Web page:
As much as I support the Slamdance competition, I agree with J.Blo that a screening at Slamdance just doesn't have the same effect. The problem is that Slamdance is predominantly a film festival. It is during Sundance, which is also predominantly a film festival. Having been a Slamdance participant last year I think that the most valuable part of the festival was the fellow developers I met and the internet publicity that we recieved.
Most of the "audience" didn't care for or understand games, it was kind of a diversion in between film screenings. And while we were interviewed by Gameplay HD and Ebony magazine, the major press seemed to skip over to the film side. This doesn't mean that the competition is not worthwhile, only that the audience is only a small fraction of gamers.
I am glad to see that Cultivation will be staying in, it is a wonderful title and a perfect metaphor for the current state of Slamdance. If we have people like you at the festival who will take a stand for what is right within the forums given, the word will spread to the film side as well. I wouldn't be surprised if the filmmakers are as furious as the game developers are about this unnecessary censorship.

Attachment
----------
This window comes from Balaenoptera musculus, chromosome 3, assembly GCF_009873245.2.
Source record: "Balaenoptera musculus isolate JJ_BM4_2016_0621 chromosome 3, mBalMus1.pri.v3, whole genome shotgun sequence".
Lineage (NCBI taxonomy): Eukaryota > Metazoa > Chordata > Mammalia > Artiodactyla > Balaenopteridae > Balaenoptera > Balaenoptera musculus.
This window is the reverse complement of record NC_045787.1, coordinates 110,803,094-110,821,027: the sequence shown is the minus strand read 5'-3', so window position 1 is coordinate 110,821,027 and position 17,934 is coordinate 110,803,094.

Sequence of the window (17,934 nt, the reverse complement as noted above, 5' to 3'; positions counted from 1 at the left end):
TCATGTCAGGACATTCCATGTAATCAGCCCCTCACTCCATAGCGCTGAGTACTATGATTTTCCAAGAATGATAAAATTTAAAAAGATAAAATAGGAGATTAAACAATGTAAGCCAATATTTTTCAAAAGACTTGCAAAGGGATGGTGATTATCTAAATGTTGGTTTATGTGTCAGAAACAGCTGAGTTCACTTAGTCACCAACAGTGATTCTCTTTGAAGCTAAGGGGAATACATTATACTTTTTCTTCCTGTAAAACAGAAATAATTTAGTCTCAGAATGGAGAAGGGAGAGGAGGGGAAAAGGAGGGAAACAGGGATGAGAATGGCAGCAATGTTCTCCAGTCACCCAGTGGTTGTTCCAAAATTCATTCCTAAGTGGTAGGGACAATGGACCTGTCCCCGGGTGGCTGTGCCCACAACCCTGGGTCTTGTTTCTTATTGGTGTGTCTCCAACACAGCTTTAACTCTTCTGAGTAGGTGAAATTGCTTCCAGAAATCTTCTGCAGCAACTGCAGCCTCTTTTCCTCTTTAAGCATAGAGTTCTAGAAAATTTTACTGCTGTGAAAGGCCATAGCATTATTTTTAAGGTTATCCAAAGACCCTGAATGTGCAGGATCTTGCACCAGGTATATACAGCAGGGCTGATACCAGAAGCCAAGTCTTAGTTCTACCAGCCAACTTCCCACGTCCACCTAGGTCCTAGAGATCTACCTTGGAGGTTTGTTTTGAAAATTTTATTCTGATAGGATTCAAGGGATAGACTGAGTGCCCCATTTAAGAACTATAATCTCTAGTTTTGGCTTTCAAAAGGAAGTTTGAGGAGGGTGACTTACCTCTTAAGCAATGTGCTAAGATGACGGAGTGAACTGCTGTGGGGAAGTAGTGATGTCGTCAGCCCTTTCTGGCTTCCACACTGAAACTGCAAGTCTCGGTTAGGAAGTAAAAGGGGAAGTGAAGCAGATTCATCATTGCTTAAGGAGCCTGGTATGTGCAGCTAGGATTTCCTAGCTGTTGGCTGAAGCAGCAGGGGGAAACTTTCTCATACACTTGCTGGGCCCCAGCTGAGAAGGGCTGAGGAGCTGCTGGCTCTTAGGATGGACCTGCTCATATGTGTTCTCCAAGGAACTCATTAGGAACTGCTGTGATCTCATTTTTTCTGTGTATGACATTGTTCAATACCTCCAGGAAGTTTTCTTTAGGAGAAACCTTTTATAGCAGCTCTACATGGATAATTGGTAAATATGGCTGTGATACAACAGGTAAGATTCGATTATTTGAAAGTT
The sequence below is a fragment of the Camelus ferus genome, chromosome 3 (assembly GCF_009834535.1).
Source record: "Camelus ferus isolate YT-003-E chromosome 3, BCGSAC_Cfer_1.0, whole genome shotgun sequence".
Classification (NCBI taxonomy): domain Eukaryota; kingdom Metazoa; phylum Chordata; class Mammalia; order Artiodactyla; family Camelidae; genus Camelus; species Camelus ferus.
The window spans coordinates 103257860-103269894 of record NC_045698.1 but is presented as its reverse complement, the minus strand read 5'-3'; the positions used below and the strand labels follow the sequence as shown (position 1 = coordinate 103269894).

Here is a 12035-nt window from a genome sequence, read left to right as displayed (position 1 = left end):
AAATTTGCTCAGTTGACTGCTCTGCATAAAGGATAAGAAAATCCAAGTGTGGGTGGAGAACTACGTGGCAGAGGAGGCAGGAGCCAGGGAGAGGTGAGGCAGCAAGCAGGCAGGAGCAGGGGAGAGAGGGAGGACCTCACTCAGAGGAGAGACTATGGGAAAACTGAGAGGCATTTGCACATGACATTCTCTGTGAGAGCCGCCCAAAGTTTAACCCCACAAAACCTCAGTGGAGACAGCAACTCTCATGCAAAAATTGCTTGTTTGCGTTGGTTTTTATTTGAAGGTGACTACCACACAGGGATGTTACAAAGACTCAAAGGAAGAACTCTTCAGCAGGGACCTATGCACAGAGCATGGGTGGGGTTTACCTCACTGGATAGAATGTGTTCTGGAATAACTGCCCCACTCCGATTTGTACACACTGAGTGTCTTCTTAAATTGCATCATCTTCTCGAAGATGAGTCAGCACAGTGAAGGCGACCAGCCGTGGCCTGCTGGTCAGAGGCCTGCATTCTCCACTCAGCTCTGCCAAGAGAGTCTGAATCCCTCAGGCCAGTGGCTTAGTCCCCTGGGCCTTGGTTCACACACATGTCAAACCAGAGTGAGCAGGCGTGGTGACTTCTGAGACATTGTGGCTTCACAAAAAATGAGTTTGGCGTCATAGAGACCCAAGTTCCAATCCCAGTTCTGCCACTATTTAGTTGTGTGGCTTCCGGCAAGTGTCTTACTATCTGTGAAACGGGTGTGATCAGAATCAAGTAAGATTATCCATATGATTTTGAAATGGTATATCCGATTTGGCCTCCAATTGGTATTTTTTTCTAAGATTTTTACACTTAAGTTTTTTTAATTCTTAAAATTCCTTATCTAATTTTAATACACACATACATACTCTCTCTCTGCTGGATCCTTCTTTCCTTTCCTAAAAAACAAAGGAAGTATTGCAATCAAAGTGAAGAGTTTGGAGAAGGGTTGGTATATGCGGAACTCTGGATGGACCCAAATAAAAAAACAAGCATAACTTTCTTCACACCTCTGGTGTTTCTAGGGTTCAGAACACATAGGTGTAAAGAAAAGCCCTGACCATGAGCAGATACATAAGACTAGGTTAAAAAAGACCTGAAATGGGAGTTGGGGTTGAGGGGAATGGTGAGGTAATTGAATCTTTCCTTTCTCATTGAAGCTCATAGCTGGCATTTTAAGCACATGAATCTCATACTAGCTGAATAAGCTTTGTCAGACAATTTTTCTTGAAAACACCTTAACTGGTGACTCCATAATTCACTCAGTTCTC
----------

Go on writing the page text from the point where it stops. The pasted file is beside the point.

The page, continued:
I hope this all turns out well for the games that won't be attending. Many of the games that have already pulled out are some of my favorites of the festival (Braid is one of the most inspirational games I have ever played). I also hope those who do attend will stand up for what is right while you are there. This is the deciding year for Slamdance and a milestone for games as an art form. We each need to play our own part.
|by milieu||Wednesday, January 10, 2007 [6:04 pm]|
That's your decision, and I respect it. However, I don't agree. The problem I have with Slamdance is that they have proven they really don't care about games as an artistic medium. Not acceptable.
If the judges had rejected it, I would understand. Hell, it never would have hit the internets. But this came down from on high: the judges' decisions don't matter, the games don't matter. All that matters are the sponsors.